Most hospital leaders believe that the NHS staffing crisis would worsen considerably and medical research would be significantly damaged if the country votes to leave the European Union, a new survey by NHS Providers has found.

Senior Brexit campaigners such as Boris Johnson have repeatedly claimed that the NHS would benefit to the tune of up to £350 million per week of additional health spending after a “Leave” vote, as this money is currently sent to Brussels.

But the new study reveals NHS Trust chief executives and chairs to be deeply unconvinced by these claims: 75 per cent believe that leaving the EU would have a negative impact on the entire NHS. None of the respondents believe that a Brexit would have a “very positive” effect.

The survey, which sampled the views of 96 per cent of CEOs and chairs from England’s hospital, ambulance, community and mental health Trusts, found the following:

  • Over a third of Trust CEOs and chairs feel that a Brexit would have “some” or a “very” negative impact on NHS funding, although 40 per cent feel that a Leave vote would not impact NHS funding at all.
  • Nearly two-thirds (65 per cent) believe that a Brexit would damage the UK health service’s access to medical knowledge from EU-wide professional networks, clinical trials, or other innovations and research. Eighty per cent believe that a Leave vote would reduce access to funding for research and innovation.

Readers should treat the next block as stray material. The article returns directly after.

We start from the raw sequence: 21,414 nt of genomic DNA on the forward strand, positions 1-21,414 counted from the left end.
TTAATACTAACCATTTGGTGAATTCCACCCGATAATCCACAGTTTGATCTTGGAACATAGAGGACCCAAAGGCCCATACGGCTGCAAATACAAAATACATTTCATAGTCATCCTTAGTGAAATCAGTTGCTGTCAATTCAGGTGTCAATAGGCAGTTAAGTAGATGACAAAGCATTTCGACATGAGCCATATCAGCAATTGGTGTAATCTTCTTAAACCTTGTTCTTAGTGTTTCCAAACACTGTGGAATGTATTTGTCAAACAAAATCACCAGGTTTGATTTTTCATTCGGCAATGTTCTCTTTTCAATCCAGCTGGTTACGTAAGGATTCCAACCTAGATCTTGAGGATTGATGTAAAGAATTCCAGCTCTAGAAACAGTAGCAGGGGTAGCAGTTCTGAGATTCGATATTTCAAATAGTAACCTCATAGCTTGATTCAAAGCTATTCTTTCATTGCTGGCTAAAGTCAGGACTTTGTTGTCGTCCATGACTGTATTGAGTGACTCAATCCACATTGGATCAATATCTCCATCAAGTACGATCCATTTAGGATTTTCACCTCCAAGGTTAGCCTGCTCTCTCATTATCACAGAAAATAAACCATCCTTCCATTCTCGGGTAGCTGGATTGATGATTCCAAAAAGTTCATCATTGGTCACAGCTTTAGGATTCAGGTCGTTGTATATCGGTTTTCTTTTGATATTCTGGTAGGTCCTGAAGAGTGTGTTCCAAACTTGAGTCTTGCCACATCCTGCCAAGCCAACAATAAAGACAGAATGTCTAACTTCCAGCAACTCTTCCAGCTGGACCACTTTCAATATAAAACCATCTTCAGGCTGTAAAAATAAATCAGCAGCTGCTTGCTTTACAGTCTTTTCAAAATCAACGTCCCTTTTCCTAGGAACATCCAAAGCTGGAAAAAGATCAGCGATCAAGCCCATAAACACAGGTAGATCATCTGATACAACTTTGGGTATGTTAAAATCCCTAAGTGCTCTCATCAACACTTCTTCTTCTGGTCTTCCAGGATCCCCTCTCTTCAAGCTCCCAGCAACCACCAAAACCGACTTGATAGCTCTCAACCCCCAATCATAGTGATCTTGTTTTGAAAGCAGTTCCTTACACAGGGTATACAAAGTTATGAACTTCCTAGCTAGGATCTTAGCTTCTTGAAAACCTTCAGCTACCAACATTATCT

• Nevertheless, 42 per cent feel that a Brexit would have “some” or a “very” positive effect on competition and procurement rules affecting their trusts.

The most striking finding was on staffing, where 80 per cent of CEOs and chairs feel that a Brexit vote would have a negative impact on their Trusts’ efforts to recruit health care professionals.

EU countries currently supply 17,138 nurses and health visitors to the NHS – six per cent of the staffing total. The continent also supplies just under 10,000 doctors – approximately nine per cent of the total.

This isn’t the first time that the NHS’s staffing problems have been in the news this week. On Monday, BBC News reported that NHS Trusts were being forced to breach centrally imposed pay caps on agency staff more than 50,000 times a week in order to avert staffing shortages that would endanger patient safety.

The NHS is currently heavily reliant on the input of nurses contracting via Umbrella Companies and locum doctors to maintain safe staffing levels.

The pay caps were condemned in April by the Recruitment and Employment Confederation as “myopic” and “illogical,” driving temporary nurses and doctors away from the NHS. But in combination with a Brexit vote, things could be about to become a good deal worse.

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